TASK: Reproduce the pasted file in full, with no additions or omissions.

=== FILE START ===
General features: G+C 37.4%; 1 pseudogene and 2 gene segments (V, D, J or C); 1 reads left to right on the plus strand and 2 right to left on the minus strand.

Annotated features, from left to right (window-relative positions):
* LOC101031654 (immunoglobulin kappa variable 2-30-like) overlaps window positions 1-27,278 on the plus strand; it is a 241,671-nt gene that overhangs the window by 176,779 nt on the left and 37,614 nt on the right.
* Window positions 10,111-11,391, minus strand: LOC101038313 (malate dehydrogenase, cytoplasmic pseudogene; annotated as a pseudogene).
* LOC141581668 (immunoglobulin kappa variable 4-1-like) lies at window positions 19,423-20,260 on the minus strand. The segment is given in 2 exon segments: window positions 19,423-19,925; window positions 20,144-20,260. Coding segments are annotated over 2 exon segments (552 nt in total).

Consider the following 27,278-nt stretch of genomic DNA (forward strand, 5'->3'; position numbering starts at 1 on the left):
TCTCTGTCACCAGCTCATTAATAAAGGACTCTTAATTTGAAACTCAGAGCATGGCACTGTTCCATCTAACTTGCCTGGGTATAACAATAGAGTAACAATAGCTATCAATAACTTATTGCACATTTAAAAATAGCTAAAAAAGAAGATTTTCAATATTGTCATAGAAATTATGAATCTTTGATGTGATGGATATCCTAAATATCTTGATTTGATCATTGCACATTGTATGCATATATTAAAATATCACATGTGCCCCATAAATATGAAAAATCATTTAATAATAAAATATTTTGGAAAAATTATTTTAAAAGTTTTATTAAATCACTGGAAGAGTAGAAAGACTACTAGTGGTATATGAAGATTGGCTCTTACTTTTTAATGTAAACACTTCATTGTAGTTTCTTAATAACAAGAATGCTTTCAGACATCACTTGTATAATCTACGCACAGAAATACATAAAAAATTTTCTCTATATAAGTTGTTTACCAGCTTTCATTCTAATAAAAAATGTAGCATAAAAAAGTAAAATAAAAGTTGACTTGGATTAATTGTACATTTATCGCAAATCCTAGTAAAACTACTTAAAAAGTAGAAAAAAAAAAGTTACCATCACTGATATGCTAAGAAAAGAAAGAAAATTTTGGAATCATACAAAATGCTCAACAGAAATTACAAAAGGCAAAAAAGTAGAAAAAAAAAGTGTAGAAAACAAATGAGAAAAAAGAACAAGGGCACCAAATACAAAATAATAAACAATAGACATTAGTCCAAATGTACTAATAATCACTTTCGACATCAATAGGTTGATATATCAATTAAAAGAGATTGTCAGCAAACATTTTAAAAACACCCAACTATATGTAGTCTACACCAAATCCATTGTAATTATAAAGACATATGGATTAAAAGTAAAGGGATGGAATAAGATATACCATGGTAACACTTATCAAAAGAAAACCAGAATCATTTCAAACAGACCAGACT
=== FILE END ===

General features: G+C 37.4%; 1 pseudogene and 2 gene segments (V, D, J or C); 1 reads left to right on the plus strand and 2 right to left on the minus strand.

Annotated features, from left to right (window-relative positions):
* LOC101031654 (immunoglobulin kappa variable 2-30-like) overlaps window positions 1-27,278 on the plus strand; it is a 241,671-nt gene that overhangs the window by 176,779 nt on the left and 37,614 nt on the right.
* Window positions 10,111-11,391, minus strand: LOC101038313 (malate dehydrogenase, cytoplasmic pseudogene; annotated as a pseudogene).
* LOC141581668 (immunoglobulin kappa variable 4-1-like) lies at window positions 19,423-20,260 on the minus strand. The segment is given in 2 exon segments: window positions 19,423-19,925; window positions 20,144-20,260. Coding segments are annotated over 2 exon segments (552 nt in total).

Consider the following 27,278-nt stretch of genomic DNA (forward strand, 5'->3'; position numbering starts at 1 on the left):
TCTCTGTCACCAGCTCATTAATAAAGGACTCTTAATTTGAAACTCAGAGCATGGCACTGTTCCATCTAACTTGCCTGGGTATAACAATAGAGTAACAATAGCTATCAATAACTTATTGCACATTTAAAAATAGCTAAAAAAGAAGATTTTCAATATTGTCATAGAAATTATGAATCTTTGATGTGATGGATATCCTAAATATCTTGATTTGATCATTGCACATTGTATGCATATATTAAAATATCACATGTGCCCCATAAATATGAAAAATCATTTAATAATAAAATATTTTGGAAAAATTATTTTAAAAGTTTTATTAAATCACTGGAAGAGTAGAAAGACTACTAGTGGTATATGAAGATTGGCTCTTACTTTTTAATGTAAACACTTCATTGTAGTTTCTTAATAACAAGAATGCTTTCAGACATCACTTGTATAATCTACGCACAGAAATACATAAAAAATTTTCTCTATATAAGTTGTTTACCAGCTTTCATTCTAATAAAAAATGTAGCATAAAAAAGTAAAATAAAAGTTGACTTGGATTAATTGTACATTTATCGCAAATCCTAGTAAAACTACTTAAAAAGTAGAAAAAAAAAAGTTACCATCACTGATATGCTAAGAAAAGAAAGAAAATTTTGGAATCATACAAAATGCTCAACAGAAATTACAAAAGGCAAAAAAGTAGAAAAAAAAAGTGTAGAAAACAAATGAGAAAAAAGAACAAGGGCACCAAATACAAAATAATAAACAATAGACATTAGTCCAAATGTACTAATAATCACTTTCGACATCAATAGGTTGATATATCAATTAAAAGAGATTGTCAGCAAACATTTTAAAAACACCCAACTATATGTAGTCTACACCAAATCCATTGTAATTATAAAGACATATGGATTAAAAGTAAAGGGATGGAATAAGATATACCATGGTAACACTTATCAAAAGAAAACCAGAATCATTTCAAACAGACCAGACT